The need for epididymovasostomy at vasectomy reversal plateaus in older vasectomies: a study of 1,229 cases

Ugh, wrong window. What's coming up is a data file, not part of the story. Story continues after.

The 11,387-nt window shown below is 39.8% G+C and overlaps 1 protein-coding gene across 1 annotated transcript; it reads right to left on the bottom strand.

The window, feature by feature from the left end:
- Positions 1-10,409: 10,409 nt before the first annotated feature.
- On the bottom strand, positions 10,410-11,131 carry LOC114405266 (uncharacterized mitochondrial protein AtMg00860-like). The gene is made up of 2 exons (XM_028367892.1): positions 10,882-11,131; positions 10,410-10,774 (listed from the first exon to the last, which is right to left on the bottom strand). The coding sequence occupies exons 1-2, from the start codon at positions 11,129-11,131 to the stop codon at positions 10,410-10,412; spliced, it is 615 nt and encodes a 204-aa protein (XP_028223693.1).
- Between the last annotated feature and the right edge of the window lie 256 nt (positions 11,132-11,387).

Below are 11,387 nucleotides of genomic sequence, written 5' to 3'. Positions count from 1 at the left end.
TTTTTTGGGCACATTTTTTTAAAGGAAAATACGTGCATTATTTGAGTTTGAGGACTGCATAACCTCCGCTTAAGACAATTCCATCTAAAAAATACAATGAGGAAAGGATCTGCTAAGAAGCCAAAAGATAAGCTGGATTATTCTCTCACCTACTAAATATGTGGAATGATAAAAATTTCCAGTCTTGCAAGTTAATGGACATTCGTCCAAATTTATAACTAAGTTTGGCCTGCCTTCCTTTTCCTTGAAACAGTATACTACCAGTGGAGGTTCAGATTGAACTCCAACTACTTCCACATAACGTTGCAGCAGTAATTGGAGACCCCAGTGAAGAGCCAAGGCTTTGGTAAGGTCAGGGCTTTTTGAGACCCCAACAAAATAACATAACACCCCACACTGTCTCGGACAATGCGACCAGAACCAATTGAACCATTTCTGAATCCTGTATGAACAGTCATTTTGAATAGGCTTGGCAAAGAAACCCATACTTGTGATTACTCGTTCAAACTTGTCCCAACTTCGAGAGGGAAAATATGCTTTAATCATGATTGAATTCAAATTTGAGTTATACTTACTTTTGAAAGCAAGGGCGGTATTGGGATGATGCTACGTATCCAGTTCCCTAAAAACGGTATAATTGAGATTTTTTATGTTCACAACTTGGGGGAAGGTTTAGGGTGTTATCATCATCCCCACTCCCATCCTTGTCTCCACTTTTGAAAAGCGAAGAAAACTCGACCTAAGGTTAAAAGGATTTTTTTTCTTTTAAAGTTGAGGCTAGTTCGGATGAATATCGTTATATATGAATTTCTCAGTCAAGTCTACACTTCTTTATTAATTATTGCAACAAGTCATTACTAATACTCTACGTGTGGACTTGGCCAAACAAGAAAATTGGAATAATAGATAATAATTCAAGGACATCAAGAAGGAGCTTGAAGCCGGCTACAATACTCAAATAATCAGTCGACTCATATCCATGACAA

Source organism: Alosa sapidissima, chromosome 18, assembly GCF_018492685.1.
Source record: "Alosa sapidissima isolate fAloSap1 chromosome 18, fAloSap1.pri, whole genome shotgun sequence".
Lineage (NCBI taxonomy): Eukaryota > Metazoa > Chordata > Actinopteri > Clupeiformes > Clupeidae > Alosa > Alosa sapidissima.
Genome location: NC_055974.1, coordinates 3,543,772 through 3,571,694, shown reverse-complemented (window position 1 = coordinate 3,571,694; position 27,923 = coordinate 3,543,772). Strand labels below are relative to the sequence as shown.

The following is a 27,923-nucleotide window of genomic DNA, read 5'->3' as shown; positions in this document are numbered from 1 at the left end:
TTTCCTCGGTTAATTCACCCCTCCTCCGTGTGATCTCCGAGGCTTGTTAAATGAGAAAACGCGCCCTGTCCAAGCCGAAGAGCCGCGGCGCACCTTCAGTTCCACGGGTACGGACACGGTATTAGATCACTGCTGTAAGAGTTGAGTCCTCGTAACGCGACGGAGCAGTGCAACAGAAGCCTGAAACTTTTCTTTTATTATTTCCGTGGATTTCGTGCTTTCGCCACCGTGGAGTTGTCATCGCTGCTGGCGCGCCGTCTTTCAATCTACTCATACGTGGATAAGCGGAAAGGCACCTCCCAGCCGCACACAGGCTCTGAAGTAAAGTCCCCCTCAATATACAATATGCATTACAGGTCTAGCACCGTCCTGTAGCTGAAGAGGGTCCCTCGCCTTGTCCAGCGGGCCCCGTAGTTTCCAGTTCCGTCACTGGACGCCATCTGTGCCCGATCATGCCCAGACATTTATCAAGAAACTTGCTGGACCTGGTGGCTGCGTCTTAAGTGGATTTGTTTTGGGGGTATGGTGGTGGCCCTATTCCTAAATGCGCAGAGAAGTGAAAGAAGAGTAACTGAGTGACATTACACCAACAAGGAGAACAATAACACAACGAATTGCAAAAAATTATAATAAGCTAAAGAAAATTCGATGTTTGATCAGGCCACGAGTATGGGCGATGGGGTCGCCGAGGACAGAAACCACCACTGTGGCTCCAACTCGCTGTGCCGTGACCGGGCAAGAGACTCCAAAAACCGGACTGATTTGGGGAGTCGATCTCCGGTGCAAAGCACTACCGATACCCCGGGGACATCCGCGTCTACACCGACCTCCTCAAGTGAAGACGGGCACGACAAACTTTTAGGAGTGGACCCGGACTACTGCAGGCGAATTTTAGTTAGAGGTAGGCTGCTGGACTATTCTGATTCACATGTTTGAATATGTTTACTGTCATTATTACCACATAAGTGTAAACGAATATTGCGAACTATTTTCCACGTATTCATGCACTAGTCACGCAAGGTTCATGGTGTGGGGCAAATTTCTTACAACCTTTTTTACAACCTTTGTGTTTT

Vasectomy reversal involves either vasovasostomy (VV) or epididymovasostomy (EV), and rates of epididymal obstruction and EV increase with time after vasectomy. However, as older vasectomies may not require EV for successful reversal, we hypothesized that sperm production falls after vasectomy and can protect the system from epididymal blowout. Our objective was to define how the need for EV at reversal changes with time after vasectomy through a retrospective review of consecutive reversals performed by three surgeons over a 10-year period. Vasovasotomy was performed with Silber score 1–3 vasal fluid. EVs were performed with Silber score 4 (sperm fragments; creamy fluid) or 5 (sperm absence) fluid. Reversal procedure type was correlated with vasectomy and patient age. Post-operative patency rates, total spermatozoa and motile sperm counts in younger (<15 years) and older (>15 years) vasectomies were assessed. Simple descriptive statistics determined outcome relevance. Among 1229 patients, 406 had either unilateral (n = 252) or bilateral EV’s (n = 154) constituting 33% (406/1229) of reversals. Mean patient age was 41.4±7 years (range 22–72). Median vasectomy interval was 10 years (range 1–38). Overall sperm patency rate after reversal was 84%. The rate of unilateral (EV/VV) or bilateral EV increased linearly in vasectomy intervals of 1–22 years at 3% per year, but plateaued at 72% in vasectomy intervals of 24–38 years. Sperm counts were maintained with increasing time after vasectomy, but motile sperm counts decreased significantly (p < 0.001). Pregnancy, secondary azoospermia, varicocoele and sperm granuloma were not assessed. In conclusion, and contrary to conventional thinking, the need for EV at reversal increases with time after vasectomy, but this relationship is not linear. EV rates plateau 22 years after vasectomy, suggesting that protective mechanisms ameliorate epididymal ‘blowout’. Upon reversal, sperm output is maintained with time after vasectomy, but motile sperm counts decrease linearly, suggesting epididymal dysfunction influences semen quality after reversal.